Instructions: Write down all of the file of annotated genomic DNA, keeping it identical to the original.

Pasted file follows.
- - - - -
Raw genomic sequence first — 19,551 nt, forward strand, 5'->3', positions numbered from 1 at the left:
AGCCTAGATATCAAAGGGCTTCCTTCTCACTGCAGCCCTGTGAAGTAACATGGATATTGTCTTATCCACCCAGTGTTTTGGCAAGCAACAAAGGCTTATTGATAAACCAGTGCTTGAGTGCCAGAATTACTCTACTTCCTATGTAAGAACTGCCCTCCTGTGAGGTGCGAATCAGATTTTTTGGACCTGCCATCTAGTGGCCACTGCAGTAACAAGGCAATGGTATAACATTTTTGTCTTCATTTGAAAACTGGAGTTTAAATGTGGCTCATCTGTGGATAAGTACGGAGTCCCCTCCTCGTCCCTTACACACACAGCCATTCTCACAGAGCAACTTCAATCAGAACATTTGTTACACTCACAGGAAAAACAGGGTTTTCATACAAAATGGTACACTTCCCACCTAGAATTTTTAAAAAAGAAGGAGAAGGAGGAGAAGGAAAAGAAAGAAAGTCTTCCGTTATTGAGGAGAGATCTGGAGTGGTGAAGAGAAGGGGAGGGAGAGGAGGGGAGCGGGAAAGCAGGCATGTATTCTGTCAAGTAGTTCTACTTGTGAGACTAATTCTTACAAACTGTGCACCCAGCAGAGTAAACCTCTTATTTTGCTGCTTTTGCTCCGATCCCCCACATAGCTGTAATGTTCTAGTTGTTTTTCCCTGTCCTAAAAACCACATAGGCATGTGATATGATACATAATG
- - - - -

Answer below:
Raw genomic sequence first — 19,551 nt, forward strand, 5'->3', positions numbered from 1 at the left:
AGCCTAGATATCAAAGGGCTTCCTTCTCACTGCAGCCCTGTGAAGTAACATGGATATTGTCTTATCCACCCAGTGTTTTGGCAAGCAACAAAGGCTTATTGATAAACCAGTGCTTGAGTGCCAGAATTACTCTACTTCCTATGTAAGAACTGCCCTCCTGTGAGGTGCGAATCAGATTTTTTGGACCTGCCATCTAGTGGCCACTGCAGTAACAAGGCAATGGTATAACATTTTTGTCTTCATTTGAAAACTGGAGTTTAAATGTGGCTCATCTGTGGATAAGTACGGAGTCCCCTCCTCGTCCCTTACACACACAGCCATTCTCACAGAGCAACTTCAATCAGAACATTTGTTACACTCACAGGAAAAACAGGGTTTTCATACAAAATGGTACACTTCCCACCTAGAATTTTTAAAAAAGAAGGAGAAGGAGGAGAAGGAAAAGAAAGAAAGTCTTCCGTTATTGAGGAGAGATCTGGAGTGGTGAAGAGAAGGGGAGGGAGAGGAGGGGAGCGGGAAAGCAGGCATGTATTCTGTCAAGTAGTTCTACTTGTGAGACTAATTCTTACAAACTGTGCACCCAGCAGAGTAAACCTCTTATTTTGCTGCTTTTGCTCCGATCCCCCACATAGCTGTAATGTTCTAGTTGTTTTTCCCTGTCCTAAAAACCACATAGGCATGTGATATGATACATAATG